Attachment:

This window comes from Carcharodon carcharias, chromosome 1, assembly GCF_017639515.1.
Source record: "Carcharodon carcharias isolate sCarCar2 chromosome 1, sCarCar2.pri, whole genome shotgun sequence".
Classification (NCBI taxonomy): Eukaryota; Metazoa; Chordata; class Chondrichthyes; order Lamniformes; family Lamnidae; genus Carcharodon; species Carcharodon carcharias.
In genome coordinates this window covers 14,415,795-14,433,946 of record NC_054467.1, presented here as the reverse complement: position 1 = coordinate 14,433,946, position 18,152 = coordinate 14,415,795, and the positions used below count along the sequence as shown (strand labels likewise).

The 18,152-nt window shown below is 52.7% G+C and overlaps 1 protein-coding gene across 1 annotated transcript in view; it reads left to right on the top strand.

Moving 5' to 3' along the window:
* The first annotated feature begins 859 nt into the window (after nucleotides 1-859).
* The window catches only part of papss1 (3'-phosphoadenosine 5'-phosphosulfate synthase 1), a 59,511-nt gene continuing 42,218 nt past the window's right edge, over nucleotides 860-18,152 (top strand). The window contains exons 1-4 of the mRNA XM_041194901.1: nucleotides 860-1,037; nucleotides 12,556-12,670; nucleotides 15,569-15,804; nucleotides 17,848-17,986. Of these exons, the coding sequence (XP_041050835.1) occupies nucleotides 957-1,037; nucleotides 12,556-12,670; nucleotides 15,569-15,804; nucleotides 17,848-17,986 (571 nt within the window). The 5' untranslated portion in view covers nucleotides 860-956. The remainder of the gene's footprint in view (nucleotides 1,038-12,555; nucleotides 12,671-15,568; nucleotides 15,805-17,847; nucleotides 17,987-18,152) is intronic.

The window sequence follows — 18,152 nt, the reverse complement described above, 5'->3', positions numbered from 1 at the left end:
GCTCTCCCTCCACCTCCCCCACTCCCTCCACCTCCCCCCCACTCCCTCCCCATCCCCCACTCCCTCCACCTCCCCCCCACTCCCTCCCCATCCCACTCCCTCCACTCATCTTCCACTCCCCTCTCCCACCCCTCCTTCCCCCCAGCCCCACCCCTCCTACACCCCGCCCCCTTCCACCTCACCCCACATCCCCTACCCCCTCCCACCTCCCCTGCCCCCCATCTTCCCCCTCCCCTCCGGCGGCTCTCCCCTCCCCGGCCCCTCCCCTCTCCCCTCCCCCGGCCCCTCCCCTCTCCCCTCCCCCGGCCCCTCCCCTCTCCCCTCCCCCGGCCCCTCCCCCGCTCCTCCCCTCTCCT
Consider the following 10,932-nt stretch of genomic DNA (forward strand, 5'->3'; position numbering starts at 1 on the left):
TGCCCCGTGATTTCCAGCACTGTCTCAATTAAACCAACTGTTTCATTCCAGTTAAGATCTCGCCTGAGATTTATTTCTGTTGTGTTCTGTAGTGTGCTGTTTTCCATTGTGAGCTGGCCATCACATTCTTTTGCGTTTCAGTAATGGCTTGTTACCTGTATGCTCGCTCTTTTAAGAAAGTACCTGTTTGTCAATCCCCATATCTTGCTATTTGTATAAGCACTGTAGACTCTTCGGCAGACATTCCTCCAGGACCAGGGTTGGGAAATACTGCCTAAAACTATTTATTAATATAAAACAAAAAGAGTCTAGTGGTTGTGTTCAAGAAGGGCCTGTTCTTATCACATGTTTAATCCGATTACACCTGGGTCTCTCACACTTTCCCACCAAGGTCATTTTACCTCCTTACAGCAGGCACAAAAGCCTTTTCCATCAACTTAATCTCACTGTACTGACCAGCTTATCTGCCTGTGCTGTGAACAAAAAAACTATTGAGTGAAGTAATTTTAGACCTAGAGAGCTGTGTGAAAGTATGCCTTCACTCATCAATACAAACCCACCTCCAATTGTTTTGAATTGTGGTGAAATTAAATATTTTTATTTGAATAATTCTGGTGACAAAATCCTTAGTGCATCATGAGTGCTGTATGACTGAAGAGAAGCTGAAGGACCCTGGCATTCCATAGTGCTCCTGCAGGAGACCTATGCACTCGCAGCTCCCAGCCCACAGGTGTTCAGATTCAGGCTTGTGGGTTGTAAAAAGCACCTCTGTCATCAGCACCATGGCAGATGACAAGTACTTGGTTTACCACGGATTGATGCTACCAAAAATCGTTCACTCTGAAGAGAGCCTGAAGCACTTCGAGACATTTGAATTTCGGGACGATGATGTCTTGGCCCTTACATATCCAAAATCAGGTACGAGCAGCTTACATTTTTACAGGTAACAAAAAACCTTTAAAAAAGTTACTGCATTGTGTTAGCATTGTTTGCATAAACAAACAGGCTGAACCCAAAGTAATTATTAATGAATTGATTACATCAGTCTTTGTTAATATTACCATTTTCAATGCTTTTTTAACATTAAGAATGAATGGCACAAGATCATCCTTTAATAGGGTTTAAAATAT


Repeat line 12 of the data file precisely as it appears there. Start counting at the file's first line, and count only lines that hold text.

TGCCCCGTGATTTCCAGCACTGTCTCAATTAAACCAACTGTTTCATTCCAGTTAAGATCTCGCCTGAGATTTATTTCTGTTGTGTTCTGTAGTGTGCTGTTTTCCATTGTGAGCTGGCCATCACATTCTTTTGCGTTTCAGTAATGGCTTGTTACCTGTATGCTCGCTCTTTTAAGAAAGTACCTGTTTGTCAATCCCCATATCTTGCTATTTGTATAAGCACTGTAGACTCTTCGGCAGACATTCCTCCAGGACCAGGGTTGGGAAATACTGCCTAAAACTATTTATTAATATAAAACAAAAAGAGTCTAGTGGTTGTGTTCAAGAAGGGCCTGTTCTTATCACATGTTTAATCCGATTACACCTGGGTCTCTCACACTTTCCCACCAAGGTCATTTTACCTCCTTACAGCAGGCACAAAAGCCTTTTCCATCAACTTAATCTCACTGTACTGACCAGCTTATCTGCCTGTGCTGTGAACAAAAAAACTATTGAGTGAAGTAATTTTAGACCTAGAGAGCTGTGTGAAAGTATGCCTTCACTCATCAATACAAACCCACCTCCAATTGTTTTGAATTGTGGTGAAATTAAATATTTTTATTTGAATAATTCTGGTGACAAAATCCTTAGTGCATCATGAGTGCTGTATGACTGAAGAGAAGCTGAAGGACCCTGGCATTCCATAGTGCTCCTGCAGGAGACCTATGCACTCGCAGCTCCCAGCCCACAGGTGTTCAGATTCAGGCTTGTGGGTTGTAAAAAGCACCTCTGTCATCAGCACCATGGCAGATGACAAGTACTTGGTTTACCACGGATTGATGCTACCAAAAATCGTTCACTCTGAAGAGAGCCTGAAGCACTTCGAGACATTTGAATTTCGGGACGATGATGTCTTGGCCCTTACATATCCAAAATCAGGTACGAGCAGCTTACATTTTTACAGGTAACAAAAAACCTTTAAAAAAGTTACTGCATTGTGTTAGCATTGTTTGCATAAACAAACAGGCTGAACCCAAAGTAATTATTAATGAATTGATTACATCAGTCTTTGTTAATATTACCATTTTCAATGCTTTTTTAACATTAAGAATGAATGGCACAAGATCATCCTTTAATAGGGTTTAAAATAT